Ancient Greek 'Antikythera' Shipwreck Still Holds Secrets

divers at the Antikythera shipwreck site
Here a researcher examines the anchor of what may be the Antikythera wreck or another wreck nearby. They are uncertain because they used Costeau's Antikythera expedition videos to gauge where to anchor their boat. Since some of the shots in the video were almost certainly staged, the researchers can't be sure they weren't diving at a site hundreds of yards away from the site explored in 1976. (Image credit: Hellenic Ephorate of Underwater Antiquities and WHOI)

An ancient shipwreck doesn't give up all its secrets at once. Greek authorities have approved a five-year extension for an international team of explorers to continue probing the remains of a 2,085-year-old shipwreck known for holding what is considered the world's oldest computer.

The ship, which likely sank between 70 B.C. and 60 B.C. as it trekked west from Asia Minor to Rome, holds plenty of treasure: During the first phase of the project "Return to Antikythera," which ended in October 2014, undersea explorers found tableware, a lead anchor, a giant bronze spear that may have been part of a statue of a warrior or the goddess Athena, and other artifacts.

With this newly approved extension, researchers will focus on known hotspots for pottery and metal objects; the team hopes to complete a detailed map of the wreck site and excavate treasure and artifacts from the ship. [See Photos of the Ancient Antikythera Shipwreck and Treasure]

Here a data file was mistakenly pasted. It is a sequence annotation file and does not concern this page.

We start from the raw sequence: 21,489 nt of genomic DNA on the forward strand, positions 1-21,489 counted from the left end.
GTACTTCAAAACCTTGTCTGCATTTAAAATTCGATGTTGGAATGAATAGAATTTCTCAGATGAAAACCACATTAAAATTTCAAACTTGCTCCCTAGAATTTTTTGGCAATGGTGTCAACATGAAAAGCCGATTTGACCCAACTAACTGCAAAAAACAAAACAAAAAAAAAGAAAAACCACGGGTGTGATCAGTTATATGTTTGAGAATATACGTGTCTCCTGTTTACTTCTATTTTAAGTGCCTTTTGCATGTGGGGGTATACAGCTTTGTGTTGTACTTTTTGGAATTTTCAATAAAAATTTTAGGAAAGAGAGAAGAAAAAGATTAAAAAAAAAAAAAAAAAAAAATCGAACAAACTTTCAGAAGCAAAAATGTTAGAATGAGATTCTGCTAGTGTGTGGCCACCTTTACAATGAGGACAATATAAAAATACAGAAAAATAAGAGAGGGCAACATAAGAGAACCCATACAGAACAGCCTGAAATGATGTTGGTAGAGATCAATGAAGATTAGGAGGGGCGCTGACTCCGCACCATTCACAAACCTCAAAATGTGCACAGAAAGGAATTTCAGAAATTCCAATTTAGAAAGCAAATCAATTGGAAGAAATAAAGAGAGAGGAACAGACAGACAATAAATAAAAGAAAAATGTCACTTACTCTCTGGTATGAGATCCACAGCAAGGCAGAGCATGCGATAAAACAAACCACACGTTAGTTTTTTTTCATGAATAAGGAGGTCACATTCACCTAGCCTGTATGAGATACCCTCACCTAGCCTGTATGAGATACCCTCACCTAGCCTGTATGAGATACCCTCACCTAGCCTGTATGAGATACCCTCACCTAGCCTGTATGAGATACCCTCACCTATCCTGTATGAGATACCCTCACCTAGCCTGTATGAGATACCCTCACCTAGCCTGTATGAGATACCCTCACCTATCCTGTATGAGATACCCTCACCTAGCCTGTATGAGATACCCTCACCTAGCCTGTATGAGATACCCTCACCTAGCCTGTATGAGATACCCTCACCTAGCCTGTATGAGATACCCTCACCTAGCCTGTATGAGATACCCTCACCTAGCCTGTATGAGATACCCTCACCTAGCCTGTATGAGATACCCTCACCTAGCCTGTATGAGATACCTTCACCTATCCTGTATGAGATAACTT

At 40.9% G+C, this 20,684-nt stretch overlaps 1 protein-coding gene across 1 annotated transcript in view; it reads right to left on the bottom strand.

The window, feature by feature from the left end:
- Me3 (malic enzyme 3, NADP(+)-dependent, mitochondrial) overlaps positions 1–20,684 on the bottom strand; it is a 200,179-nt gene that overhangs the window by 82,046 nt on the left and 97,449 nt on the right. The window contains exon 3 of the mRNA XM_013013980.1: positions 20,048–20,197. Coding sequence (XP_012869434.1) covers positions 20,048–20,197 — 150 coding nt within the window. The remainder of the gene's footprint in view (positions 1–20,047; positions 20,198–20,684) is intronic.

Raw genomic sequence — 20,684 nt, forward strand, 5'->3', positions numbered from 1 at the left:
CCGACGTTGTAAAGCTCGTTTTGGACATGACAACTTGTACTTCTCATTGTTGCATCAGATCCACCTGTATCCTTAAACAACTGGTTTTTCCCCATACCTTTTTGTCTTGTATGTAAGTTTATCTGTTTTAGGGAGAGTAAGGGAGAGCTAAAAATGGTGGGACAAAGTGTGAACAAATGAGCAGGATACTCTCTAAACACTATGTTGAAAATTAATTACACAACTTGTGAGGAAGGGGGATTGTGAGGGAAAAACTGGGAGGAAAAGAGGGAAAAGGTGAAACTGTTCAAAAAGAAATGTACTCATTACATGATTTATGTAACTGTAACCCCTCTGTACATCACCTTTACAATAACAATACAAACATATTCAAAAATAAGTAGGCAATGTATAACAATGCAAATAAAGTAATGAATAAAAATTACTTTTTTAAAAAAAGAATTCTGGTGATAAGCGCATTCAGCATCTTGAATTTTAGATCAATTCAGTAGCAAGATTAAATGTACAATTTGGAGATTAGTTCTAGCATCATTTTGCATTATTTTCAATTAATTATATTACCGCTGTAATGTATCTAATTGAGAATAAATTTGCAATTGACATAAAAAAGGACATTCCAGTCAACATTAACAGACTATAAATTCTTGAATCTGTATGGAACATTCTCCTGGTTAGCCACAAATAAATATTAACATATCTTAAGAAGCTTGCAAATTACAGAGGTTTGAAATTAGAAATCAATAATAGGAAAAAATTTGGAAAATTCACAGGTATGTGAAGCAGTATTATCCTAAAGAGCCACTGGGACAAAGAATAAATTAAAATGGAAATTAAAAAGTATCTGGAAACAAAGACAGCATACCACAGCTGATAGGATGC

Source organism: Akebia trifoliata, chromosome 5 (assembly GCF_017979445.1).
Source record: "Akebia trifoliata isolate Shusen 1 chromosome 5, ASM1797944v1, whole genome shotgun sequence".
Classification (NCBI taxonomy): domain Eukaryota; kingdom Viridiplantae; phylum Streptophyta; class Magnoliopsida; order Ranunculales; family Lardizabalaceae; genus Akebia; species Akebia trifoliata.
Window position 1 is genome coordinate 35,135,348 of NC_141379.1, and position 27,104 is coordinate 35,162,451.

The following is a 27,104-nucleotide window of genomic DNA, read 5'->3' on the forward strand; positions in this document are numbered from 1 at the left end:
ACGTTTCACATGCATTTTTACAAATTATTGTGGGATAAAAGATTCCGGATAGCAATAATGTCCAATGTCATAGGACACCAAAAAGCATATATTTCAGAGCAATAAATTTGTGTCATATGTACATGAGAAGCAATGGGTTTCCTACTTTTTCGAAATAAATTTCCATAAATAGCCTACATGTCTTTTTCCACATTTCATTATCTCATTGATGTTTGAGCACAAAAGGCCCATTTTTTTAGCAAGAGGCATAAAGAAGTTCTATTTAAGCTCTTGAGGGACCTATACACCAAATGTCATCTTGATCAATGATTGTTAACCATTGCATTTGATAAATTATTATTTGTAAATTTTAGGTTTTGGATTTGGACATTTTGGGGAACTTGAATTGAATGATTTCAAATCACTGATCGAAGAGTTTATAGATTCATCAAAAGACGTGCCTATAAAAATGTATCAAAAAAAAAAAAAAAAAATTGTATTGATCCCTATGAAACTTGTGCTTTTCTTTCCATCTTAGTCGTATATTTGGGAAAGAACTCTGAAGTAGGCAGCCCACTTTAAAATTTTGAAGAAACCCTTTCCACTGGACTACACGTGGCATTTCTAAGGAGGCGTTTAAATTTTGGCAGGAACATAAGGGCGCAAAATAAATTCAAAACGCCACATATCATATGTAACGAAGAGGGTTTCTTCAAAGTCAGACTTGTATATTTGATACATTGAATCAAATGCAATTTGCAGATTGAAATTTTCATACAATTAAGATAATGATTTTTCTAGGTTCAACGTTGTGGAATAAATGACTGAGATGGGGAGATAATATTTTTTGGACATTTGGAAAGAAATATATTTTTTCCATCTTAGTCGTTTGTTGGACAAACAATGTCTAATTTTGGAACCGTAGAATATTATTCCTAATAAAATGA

In preparation for this second phase, slated to begin at the end of summer, researchers sent an autonomous underwater vehicle (AUV) to digitally survey the shipwreck from June 9 to 19. On Saturday, June 13, the AUV and its metal detector located small pieces of copper-, bronze-, lead- and iron-bearing materials. The following Monday, the AUV got up close and personal with the artifacts, taking pictures and collecting spatial data, including where the artifacts are in relation to each other. Over the next five years, beginning at the end of this summer, the researchers will excavate pieces of the Antikythera shipwreck.

Luxury goods

The previous expedition, which began in 2012, was a collaboration between the Hellenic Ephorate of Underwater Antiquities in Greece and Woods Hole Oceanographic Institution (WHOI) in Woods Hole, Massachusetts. The two entities will continue to work together on the second phase, with aid from WHOI's diving robotic Exosuit, which the researchers describe as "Iron Man for underwater science."

Project chief diver of the "Return to Antikythera" mission, Philip Short examines a bronze spear removed from the ancient Greek shipwreck. (Image credit: Brett Seymour, Copyright: Return to Antikythera 2014)

The 2012-2014 expedition resulted in a 3D model of the seafloor with photos of the wreckage. Researchers also added metal-rich locations to the map data. The new data went into the geoinformation system (GIS) database, which includes all known geographic data for the region since 1900.